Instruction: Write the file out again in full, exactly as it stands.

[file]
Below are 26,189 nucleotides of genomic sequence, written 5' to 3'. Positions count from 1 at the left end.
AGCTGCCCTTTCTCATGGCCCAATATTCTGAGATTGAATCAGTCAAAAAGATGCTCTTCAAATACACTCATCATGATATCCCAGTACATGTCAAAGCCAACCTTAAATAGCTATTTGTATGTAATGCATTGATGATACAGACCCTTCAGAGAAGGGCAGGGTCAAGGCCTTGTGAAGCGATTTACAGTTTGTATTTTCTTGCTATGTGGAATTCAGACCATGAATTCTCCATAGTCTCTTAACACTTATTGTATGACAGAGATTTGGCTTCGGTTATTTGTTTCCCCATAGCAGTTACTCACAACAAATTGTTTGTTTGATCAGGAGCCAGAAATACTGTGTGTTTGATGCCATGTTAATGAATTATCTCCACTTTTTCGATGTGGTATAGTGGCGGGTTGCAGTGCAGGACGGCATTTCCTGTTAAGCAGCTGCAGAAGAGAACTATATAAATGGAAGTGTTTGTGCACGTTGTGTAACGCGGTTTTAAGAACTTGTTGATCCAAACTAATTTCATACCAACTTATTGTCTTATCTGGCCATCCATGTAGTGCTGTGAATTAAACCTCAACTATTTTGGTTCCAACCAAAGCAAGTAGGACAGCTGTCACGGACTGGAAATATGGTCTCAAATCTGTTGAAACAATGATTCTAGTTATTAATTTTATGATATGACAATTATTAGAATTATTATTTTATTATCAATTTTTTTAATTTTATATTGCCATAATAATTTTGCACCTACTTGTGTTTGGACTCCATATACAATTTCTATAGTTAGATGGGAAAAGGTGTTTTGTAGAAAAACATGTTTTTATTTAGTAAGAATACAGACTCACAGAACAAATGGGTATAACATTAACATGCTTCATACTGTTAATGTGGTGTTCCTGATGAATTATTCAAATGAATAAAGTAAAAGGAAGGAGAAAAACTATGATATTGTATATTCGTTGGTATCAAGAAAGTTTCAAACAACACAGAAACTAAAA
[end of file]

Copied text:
Below are 26,189 nucleotides of genomic sequence, written 5' to 3'. Positions count from 1 at the left end.
AGCTGCCCTTTCTCATGGCCCAATATTCTGAGATTGAATCAGTCAAAAAGATGCTCTTCAAATACACTCATCATGATATCCCAGTACATGTCAAAGCCAACCTTAAATAGCTATTTGTATGTAATGCATTGATGATACAGACCCTTCAGAGAAGGGCAGGGTCAAGGCCTTGTGAAGCGATTTACAGTTTGTATTTTCTTGCTATGTGGAATTCAGACCATGAATTCTCCATAGTCTCTTAACACTTATTGTATGACAGAGATTTGGCTTCGGTTATTTGTTTCCCCATAGCAGTTACTCACAACAAATTGTTTGTTTGATCAGGAGCCAGAAATACTGTGTGTTTGATGCCATGTTAATGAATTATCTCCACTTTTTCGATGTGGTATAGTGGCGGGTTGCAGTGCAGGACGGCATTTCCTGTTAAGCAGCTGCAGAAGAGAACTATATAAATGGAAGTGTTTGTGCACGTTGTGTAACGCGGTTTTAAGAACTTGTTGATCCAAACTAATTTCATACCAACTTATTGTCTTATCTGGCCATCCATGTAGTGCTGTGAATTAAACCTCAACTATTTTGGTTCCAACCAAAGCAAGTAGGACAGCTGTCACGGACTGGAAATATGGTCTCAAATCTGTTGAAACAATGATTCTAGTTATTAATTTTATGATATGACAATTATTAGAATTATTATTTTATTATCAATTTTTTTAATTTTATATTGCCATAATAATTTTGCACCTACTTGTGTTTGGACTCCATATACAATTTCTATAGTTAGATGGGAAAAGGTGTTTTGTAGAAAAACATGTTTTTATTTAGTAAGAATACAGACTCACAGAACAAATGGGTATAACATTAACATGCTTCATACTGTTAATGTGGTGTTCCTGATGAATTATTCAAATGAATAAAGTAAAAGGAAGGAGAAAAACTATGATATTGTATATTCGTTGGTATCAAGAAAGTTTCAAACAACACAGAAACTAAAA